1 Reply
                        1. re: lambchopas

                          Personally I think AGED PRIME is a bit much for a burger but I have yet to try to this particular one - maybe it will knock my socks off. And $20 is going a bit far for me - a little more $ and I might as well order a steak.

                        2. BTW, I do consider the WST's burger superior to quite a few of the ones around here when I say it as being one of the best I've had. WST's version has (as described) balance between meatiness, moisture and the right amount of grease. And the meat packs a lot of flavour on its own. The others in the area tend to have less of this balance and lean more heavily in one of two directions: rich drippy greasiness (e.g. Tim's, Bartley's where the buns are soaked before the burger is finished) or are more meaty than greasy but also slightly drier (e.g. Sully's, MoS/Audobon Circle).

                          WST's burger is not such a greasy affair that a red wine of moderate/low acidity would be fine with it; no clashing with the ketchup either. The meat rounds off the initially forward New World fruit, smoothens the tannins; I like how the earthy, peppery and smoky finish of the shiraz resonates with the smokiness from the slight char of the burger.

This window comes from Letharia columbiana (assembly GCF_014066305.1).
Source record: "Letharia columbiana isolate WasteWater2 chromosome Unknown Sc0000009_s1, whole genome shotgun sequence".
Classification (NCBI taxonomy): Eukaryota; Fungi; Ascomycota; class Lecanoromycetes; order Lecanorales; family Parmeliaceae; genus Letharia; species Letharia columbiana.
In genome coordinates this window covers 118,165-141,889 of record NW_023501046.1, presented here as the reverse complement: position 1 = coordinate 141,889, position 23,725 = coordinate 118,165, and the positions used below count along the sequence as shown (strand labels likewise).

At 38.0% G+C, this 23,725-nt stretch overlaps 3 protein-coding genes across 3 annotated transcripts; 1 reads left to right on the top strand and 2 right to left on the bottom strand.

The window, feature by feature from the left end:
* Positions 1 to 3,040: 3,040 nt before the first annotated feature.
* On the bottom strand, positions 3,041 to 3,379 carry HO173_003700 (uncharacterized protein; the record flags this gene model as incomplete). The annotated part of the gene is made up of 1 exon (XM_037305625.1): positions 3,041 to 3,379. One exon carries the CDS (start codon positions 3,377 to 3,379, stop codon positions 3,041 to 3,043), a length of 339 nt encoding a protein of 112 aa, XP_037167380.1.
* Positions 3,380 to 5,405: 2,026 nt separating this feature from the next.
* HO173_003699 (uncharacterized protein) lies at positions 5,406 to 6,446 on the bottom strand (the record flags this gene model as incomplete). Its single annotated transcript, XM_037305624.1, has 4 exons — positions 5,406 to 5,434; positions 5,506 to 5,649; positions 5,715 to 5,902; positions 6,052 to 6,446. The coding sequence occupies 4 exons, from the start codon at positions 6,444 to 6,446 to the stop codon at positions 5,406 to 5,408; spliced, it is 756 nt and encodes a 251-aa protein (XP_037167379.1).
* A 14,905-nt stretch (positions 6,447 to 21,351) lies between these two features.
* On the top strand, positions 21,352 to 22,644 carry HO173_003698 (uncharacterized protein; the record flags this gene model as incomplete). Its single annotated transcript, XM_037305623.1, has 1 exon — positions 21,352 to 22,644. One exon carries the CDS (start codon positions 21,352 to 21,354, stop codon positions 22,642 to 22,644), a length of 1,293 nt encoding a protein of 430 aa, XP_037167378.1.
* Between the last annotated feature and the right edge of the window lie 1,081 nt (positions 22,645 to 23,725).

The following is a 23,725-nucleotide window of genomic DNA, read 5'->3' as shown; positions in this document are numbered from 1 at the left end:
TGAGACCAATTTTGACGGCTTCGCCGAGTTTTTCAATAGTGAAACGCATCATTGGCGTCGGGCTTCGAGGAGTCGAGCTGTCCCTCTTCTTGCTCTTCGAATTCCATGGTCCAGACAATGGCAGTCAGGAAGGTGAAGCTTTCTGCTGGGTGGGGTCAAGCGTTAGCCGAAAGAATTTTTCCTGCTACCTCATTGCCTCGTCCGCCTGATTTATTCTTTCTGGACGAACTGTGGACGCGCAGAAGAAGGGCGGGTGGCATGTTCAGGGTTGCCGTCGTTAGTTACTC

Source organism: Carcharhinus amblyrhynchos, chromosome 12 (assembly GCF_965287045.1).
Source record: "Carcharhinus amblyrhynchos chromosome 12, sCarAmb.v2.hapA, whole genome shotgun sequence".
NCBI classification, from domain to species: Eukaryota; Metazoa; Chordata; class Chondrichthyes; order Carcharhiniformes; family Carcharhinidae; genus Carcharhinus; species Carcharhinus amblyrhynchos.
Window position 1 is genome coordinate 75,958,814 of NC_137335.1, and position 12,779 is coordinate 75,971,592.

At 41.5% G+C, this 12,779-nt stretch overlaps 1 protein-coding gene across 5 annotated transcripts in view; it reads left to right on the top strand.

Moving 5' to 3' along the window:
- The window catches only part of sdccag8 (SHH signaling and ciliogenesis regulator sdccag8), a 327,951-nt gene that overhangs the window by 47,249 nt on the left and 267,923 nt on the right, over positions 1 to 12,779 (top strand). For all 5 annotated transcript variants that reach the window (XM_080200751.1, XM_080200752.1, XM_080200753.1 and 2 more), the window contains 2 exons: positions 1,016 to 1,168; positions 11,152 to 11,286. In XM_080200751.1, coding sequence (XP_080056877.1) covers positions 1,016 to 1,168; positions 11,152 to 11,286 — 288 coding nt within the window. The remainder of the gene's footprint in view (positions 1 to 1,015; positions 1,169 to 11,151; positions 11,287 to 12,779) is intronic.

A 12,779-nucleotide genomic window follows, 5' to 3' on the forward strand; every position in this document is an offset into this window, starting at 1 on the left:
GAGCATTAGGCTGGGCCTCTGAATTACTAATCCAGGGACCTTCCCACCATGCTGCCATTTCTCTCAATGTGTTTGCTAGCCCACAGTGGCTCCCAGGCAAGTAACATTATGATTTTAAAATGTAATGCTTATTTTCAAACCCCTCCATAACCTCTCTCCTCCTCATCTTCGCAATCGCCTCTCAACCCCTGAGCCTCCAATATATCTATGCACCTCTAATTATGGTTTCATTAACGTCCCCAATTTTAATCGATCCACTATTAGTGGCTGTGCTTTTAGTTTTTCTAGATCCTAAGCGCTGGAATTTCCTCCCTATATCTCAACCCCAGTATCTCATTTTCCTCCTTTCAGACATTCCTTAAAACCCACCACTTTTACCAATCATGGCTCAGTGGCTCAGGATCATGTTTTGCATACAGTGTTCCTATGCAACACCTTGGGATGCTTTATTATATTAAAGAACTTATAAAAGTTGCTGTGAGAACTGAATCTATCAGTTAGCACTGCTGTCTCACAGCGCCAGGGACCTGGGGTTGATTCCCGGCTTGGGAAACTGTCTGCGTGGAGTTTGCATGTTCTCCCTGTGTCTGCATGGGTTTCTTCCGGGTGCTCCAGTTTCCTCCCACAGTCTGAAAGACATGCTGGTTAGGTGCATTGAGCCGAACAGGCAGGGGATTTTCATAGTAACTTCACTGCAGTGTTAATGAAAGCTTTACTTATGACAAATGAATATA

BTW, forgot to mention that lunch at Ali's was about $10.

                          1. Here's the thing about the WST - its a really good reasonably priced neighborhood bistro - good wine list, great beer choices, lovely and varied menu, and mellow to boot. The Hammond was a gross, health department should have closed it, frat boy extension club. You can get a fine meal at WST for under 20 bucks, you can share a main if your appetite is down, and the kitchen is working at getting out fine quality and interesting food at the bistro level - there are few enough places like this and I'm a huge fan

                            1. Hi, based on the discussions, we went last night to WST. Nice place, good neighborhood feel. We tried the burger. It was good, not great for sure. The bun was barely toasted and too thick. Good quaity meat, but nothing special. The fries were terrific though. Not a destination burger place in our book, but OK. Also, I wasn't crazy about having to share your table with someone else and found that aspect claustrophobic. I still prefer Bartley's for the ultimate Boston burger!